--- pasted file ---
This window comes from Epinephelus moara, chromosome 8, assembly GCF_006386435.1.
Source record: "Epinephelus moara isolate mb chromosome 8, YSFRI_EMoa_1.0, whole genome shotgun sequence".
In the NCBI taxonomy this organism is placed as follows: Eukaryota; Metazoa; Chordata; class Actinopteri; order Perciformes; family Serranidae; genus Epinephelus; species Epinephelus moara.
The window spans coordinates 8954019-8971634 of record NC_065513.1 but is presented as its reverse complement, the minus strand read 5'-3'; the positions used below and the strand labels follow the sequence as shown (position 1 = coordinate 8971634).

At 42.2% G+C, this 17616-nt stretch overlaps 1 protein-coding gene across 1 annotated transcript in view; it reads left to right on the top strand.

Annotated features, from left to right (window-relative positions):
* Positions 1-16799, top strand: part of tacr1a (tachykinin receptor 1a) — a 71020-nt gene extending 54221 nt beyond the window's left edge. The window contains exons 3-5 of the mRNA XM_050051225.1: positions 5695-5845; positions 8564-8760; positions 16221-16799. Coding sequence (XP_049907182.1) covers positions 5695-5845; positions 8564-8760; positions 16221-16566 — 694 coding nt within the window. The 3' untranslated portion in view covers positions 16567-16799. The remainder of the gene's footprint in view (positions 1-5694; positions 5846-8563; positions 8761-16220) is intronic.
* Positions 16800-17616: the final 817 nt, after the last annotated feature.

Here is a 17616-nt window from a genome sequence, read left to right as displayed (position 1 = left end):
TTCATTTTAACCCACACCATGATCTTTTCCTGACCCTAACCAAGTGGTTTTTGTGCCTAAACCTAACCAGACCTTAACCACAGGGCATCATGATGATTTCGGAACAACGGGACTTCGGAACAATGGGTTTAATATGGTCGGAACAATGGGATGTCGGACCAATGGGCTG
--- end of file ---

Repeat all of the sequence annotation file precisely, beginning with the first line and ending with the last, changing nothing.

This window comes from Epinephelus moara, chromosome 8, assembly GCF_006386435.1.
Source record: "Epinephelus moara isolate mb chromosome 8, YSFRI_EMoa_1.0, whole genome shotgun sequence".
In the NCBI taxonomy this organism is placed as follows: Eukaryota; Metazoa; Chordata; class Actinopteri; order Perciformes; family Serranidae; genus Epinephelus; species Epinephelus moara.
The window spans coordinates 8954019-8971634 of record NC_065513.1 but is presented as its reverse complement, the minus strand read 5'-3'; the positions used below and the strand labels follow the sequence as shown (position 1 = coordinate 8971634).

At 42.2% G+C, this 17616-nt stretch overlaps 1 protein-coding gene across 1 annotated transcript in view; it reads left to right on the top strand.

Annotated features, from left to right (window-relative positions):
* Positions 1-16799, top strand: part of tacr1a (tachykinin receptor 1a) — a 71020-nt gene extending 54221 nt beyond the window's left edge. The window contains exons 3-5 of the mRNA XM_050051225.1: positions 5695-5845; positions 8564-8760; positions 16221-16799. Coding sequence (XP_049907182.1) covers positions 5695-5845; positions 8564-8760; positions 16221-16566 — 694 coding nt within the window. The 3' untranslated portion in view covers positions 16567-16799. The remainder of the gene's footprint in view (positions 1-5694; positions 5846-8563; positions 8761-16220) is intronic.
* Positions 16800-17616: the final 817 nt, after the last annotated feature.

Here is a 17616-nt window from a genome sequence, read left to right as displayed (position 1 = left end):
TTCATTTTAACCCACACCATGATCTTTTCCTGACCCTAACCAAGTGGTTTTTGTGCCTAAACCTAACCAGACCTTAACCACAGGGCATCATGATGATTTCGGAACAACGGGACTTCGGAACAATGGGTTTAATATGGTCGGAACAATGGGATGTCGGACCAATGGGCTG